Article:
The Internal Revenue Service’s scrutiny of conservative groups went beyond those with “tea party” or “patriot” in their names—as the agency admitted Friday—to also include ones worried about government spending, debt or taxes, and even ones that lobbied to “make America a better place to live,” according to new details of a government probe. The investigation also revealed that a high-ranking IRS official knew as early as mid-2011 that conservative groups were being inappropriately targeted—nearly a year before then-IRS Commissioner Douglas Shulman told a congressional committee the agency wasn’t targeting conservative groups. Tax-exempt groups organized under section 501(c)(4) of the Internal Revenue Code are allowed to engage in some political activity, but the primary focus of their efforts must remain promoting social welfare.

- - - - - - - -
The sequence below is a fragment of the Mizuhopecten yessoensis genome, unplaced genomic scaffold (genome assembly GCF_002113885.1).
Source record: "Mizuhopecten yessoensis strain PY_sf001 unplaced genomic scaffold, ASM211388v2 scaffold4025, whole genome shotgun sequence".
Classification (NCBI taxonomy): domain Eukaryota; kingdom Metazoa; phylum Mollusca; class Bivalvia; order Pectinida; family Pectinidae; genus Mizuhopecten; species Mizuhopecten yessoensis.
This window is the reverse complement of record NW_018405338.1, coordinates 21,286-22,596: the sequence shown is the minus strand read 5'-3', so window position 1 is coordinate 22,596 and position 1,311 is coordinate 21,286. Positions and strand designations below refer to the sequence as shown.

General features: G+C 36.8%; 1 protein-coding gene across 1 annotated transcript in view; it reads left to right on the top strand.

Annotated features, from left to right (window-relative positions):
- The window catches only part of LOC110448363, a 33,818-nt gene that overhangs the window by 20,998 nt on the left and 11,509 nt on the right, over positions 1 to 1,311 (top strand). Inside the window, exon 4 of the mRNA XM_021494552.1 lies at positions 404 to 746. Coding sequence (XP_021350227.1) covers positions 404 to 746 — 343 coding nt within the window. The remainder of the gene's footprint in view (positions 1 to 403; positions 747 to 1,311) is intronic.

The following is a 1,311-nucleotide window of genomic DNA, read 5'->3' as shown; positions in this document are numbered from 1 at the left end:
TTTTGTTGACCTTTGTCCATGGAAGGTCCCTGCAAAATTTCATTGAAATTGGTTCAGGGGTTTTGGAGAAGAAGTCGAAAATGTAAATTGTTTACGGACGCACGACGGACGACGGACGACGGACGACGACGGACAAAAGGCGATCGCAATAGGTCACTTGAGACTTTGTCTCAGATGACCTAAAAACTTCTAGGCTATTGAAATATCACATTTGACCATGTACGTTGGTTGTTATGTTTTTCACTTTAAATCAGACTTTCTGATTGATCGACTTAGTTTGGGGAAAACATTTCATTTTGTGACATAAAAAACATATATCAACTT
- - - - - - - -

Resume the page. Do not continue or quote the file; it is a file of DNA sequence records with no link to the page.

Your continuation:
The new disclosures are likely to inflame a widening controversy over IRS handling of dozens of applications by tea-party, patriot and other conservative groups for tax-exempt status.
The details emerged from disclosures to congressional investigators by the Treasury Inspector General for Tax Administration. The findings, which were reviewed by The Wall Street Journal, don’t make clear who came up with the idea to give extra scrutiny to the conservative groups.
The Internal Revenue Service inappropriately flagged conservative political groups for additional reviews during the 2012 election to see if they were violating their tax exempt status. John McKinnon reports on the News Hub.
The inspector general’s office has been conducting an audit of the IRS’s handling of the applications process and is expected to release a report this week. The audit follows complaints last year by numerous tea-party and other conservative groups that they had been singled out and subjected to excessive and inappropriate questioning. Many groups say they were asked for lists of their donors and other sensitive information.
On Sunday, a government official said the report will note that IRS officials told investigators that no one outside the IRS was involved in developing the criteria the agency now acknowledges were flawed.
Full Article: Wider Problems Found at IRS – WSJ.com.